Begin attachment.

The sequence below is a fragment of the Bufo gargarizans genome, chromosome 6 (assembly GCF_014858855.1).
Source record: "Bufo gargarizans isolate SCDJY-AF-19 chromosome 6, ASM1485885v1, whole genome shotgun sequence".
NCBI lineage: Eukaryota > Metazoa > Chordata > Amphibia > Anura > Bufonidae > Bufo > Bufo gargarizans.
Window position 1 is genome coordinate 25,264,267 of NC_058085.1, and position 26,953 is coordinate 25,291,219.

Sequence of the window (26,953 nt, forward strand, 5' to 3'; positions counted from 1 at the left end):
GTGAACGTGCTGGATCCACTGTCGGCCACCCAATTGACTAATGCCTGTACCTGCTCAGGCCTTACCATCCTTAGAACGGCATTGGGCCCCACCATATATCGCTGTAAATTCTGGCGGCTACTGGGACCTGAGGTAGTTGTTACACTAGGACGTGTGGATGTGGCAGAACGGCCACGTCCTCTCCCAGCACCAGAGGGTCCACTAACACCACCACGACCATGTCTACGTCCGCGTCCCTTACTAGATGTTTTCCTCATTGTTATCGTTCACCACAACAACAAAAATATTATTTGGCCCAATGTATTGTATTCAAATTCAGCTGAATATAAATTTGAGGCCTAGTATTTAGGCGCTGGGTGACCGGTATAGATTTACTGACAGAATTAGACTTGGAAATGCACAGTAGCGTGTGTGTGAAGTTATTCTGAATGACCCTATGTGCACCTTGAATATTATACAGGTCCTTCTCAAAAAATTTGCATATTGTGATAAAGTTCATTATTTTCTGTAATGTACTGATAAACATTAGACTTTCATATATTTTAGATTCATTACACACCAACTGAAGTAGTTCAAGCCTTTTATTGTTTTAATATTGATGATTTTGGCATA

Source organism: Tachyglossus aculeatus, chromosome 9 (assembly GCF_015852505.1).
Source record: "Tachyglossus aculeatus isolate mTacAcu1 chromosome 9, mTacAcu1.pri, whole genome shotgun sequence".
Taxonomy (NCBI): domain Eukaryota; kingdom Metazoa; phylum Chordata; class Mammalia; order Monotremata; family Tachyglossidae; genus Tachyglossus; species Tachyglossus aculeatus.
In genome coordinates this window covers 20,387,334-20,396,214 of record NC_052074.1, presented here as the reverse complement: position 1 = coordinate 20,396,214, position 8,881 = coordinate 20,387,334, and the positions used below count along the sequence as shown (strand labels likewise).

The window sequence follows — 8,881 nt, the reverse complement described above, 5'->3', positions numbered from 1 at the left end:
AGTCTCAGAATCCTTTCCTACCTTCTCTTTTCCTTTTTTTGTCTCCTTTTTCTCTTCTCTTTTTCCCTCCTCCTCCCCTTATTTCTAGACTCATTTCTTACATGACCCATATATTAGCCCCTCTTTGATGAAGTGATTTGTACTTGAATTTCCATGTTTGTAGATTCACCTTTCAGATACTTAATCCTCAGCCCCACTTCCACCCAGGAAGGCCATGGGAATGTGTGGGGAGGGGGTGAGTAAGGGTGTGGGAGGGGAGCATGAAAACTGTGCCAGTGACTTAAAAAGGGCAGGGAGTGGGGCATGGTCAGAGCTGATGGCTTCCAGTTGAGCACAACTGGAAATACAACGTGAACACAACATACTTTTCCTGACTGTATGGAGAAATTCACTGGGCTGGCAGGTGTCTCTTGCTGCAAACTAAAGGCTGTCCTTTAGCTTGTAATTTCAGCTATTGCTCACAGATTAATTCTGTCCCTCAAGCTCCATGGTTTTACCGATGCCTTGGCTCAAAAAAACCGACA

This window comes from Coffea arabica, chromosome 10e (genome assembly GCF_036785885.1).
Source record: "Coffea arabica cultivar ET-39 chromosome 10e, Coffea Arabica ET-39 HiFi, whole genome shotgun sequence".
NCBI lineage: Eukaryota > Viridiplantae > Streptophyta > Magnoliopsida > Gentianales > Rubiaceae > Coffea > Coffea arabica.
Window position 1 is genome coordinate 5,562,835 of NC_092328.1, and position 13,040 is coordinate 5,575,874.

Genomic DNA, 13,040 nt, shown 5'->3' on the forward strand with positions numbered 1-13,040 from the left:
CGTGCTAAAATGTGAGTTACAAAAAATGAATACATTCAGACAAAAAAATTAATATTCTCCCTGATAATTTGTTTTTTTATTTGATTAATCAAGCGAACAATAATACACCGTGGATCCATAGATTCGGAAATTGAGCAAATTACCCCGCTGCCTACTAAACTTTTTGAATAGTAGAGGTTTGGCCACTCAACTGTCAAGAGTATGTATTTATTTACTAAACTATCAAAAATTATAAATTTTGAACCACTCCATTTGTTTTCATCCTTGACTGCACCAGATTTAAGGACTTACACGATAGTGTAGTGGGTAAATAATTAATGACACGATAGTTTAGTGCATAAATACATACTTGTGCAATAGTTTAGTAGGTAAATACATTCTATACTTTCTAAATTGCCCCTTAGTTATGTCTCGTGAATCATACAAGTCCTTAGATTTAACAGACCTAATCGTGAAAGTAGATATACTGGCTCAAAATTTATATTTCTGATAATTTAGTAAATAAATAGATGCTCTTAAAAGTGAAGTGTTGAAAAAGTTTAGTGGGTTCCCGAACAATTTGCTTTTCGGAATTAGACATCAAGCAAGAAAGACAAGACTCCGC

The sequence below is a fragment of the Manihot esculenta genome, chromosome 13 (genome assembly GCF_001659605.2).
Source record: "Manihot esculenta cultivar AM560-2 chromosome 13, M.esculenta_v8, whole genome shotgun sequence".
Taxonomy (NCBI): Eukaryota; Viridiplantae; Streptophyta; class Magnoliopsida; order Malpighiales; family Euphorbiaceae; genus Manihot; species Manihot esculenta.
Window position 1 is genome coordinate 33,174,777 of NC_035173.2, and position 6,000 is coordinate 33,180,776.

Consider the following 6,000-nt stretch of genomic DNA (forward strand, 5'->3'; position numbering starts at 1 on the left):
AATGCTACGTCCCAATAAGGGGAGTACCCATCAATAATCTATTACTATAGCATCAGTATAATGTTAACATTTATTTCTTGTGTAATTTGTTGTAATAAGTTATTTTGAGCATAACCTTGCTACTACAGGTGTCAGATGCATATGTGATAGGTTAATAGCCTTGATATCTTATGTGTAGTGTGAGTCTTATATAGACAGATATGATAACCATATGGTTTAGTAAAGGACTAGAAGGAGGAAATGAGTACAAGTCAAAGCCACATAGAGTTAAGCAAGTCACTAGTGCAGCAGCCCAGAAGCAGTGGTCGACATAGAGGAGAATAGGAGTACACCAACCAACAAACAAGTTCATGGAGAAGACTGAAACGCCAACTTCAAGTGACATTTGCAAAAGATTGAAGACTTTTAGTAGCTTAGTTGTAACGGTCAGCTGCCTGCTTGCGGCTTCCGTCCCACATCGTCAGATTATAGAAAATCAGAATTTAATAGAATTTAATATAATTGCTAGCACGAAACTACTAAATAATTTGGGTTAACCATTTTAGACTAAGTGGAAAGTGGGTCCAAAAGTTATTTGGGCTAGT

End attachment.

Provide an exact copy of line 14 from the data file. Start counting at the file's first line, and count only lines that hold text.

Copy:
Source record: "Coffea arabica cultivar ET-39 chromosome 10e, Coffea Arabica ET-39 HiFi, whole genome shotgun sequence".